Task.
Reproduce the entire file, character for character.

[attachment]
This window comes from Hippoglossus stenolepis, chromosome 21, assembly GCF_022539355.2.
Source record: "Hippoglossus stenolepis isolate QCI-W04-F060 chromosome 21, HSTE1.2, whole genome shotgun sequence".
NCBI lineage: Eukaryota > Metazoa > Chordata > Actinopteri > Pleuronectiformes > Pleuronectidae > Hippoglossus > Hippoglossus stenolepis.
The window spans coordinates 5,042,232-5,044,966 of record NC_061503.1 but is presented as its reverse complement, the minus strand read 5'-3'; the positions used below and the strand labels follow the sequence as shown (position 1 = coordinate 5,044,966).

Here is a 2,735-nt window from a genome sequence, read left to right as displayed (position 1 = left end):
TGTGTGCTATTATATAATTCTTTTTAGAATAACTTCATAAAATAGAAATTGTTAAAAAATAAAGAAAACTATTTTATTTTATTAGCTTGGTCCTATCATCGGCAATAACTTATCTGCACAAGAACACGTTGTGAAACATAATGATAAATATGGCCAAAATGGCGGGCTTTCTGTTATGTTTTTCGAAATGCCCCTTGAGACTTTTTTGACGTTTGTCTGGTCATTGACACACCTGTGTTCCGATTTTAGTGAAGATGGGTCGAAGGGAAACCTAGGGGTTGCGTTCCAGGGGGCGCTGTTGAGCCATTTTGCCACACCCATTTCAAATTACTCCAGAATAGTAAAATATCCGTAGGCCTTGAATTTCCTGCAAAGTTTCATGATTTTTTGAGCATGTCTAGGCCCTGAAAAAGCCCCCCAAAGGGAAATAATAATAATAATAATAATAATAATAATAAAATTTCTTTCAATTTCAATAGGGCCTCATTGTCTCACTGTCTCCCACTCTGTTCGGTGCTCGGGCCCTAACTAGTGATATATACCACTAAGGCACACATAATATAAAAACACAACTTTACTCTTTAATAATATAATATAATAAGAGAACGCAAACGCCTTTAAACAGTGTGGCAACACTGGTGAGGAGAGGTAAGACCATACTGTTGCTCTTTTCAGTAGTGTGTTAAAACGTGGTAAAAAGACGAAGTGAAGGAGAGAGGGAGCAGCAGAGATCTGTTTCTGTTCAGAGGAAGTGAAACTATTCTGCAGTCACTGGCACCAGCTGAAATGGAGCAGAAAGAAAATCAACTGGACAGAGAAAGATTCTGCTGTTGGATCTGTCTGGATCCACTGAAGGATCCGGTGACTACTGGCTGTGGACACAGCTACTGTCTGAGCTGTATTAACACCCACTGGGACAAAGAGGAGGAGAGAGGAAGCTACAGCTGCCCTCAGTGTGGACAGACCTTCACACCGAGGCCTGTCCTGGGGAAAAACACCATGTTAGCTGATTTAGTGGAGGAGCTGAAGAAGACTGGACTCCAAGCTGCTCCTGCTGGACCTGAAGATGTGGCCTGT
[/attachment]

This window comes from Hippoglossus stenolepis, chromosome 21, assembly GCF_022539355.2.
Source record: "Hippoglossus stenolepis isolate QCI-W04-F060 chromosome 21, HSTE1.2, whole genome shotgun sequence".
NCBI lineage: Eukaryota > Metazoa > Chordata > Actinopteri > Pleuronectiformes > Pleuronectidae > Hippoglossus > Hippoglossus stenolepis.
The window spans coordinates 5,042,232-5,044,966 of record NC_061503.1 but is presented as its reverse complement, the minus strand read 5'-3'; the positions used below and the strand labels follow the sequence as shown (position 1 = coordinate 5,044,966).

Here is a 2,735-nt window from a genome sequence, read left to right as displayed (position 1 = left end):
TGTGTGCTATTATATAATTCTTTTTAGAATAACTTCATAAAATAGAAATTGTTAAAAAATAAAGAAAACTATTTTATTTTATTAGCTTGGTCCTATCATCGGCAATAACTTATCTGCACAAGAACACGTTGTGAAACATAATGATAAATATGGCCAAAATGGCGGGCTTTCTGTTATGTTTTTCGAAATGCCCCTTGAGACTTTTTTGACGTTTGTCTGGTCATTGACACACCTGTGTTCCGATTTTAGTGAAGATGGGTCGAAGGGAAACCTAGGGGTTGCGTTCCAGGGGGCGCTGTTGAGCCATTTTGCCACACCCATTTCAAATTACTCCAGAATAGTAAAATATCCGTAGGCCTTGAATTTCCTGCAAAGTTTCATGATTTTTTGAGCATGTCTAGGCCCTGAAAAAGCCCCCCAAAGGGAAATAATAATAATAATAATAATAATAATAATAAAATTTCTTTCAATTTCAATAGGGCCTCATTGTCTCACTGTCTCCCACTCTGTTCGGTGCTCGGGCCCTAACTAGTGATATATACCACTAAGGCACACATAATATAAAAACACAACTTTACTCTTTAATAATATAATATAATAAGAGAACGCAAACGCCTTTAAACAGTGTGGCAACACTGGTGAGGAGAGGTAAGACCATACTGTTGCTCTTTTCAGTAGTGTGTTAAAACGTGGTAAAAAGACGAAGTGAAGGAGAGAGGGAGCAGCAGAGATCTGTTTCTGTTCAGAGGAAGTGAAACTATTCTGCAGTCACTGGCACCAGCTGAAATGGAGCAGAAAGAAAATCAACTGGACAGAGAAAGATTCTGCTGTTGGATCTGTCTGGATCCACTGAAGGATCCGGTGACTACTGGCTGTGGACACAGCTACTGTCTGAGCTGTATTAACACCCACTGGGACAAAGAGGAGGAGAGAGGAAGCTACAGCTGCCCTCAGTGTGGACAGACCTTCACACCGAGGCCTGTCCTGGGGAAAAACACCATGTTAGCTGATTTAGTGGAGGAGCTGAAGAAGACTGGACTCCAAGCTGCTCCTGCTGGACCTGAAGATGTGGCCTGT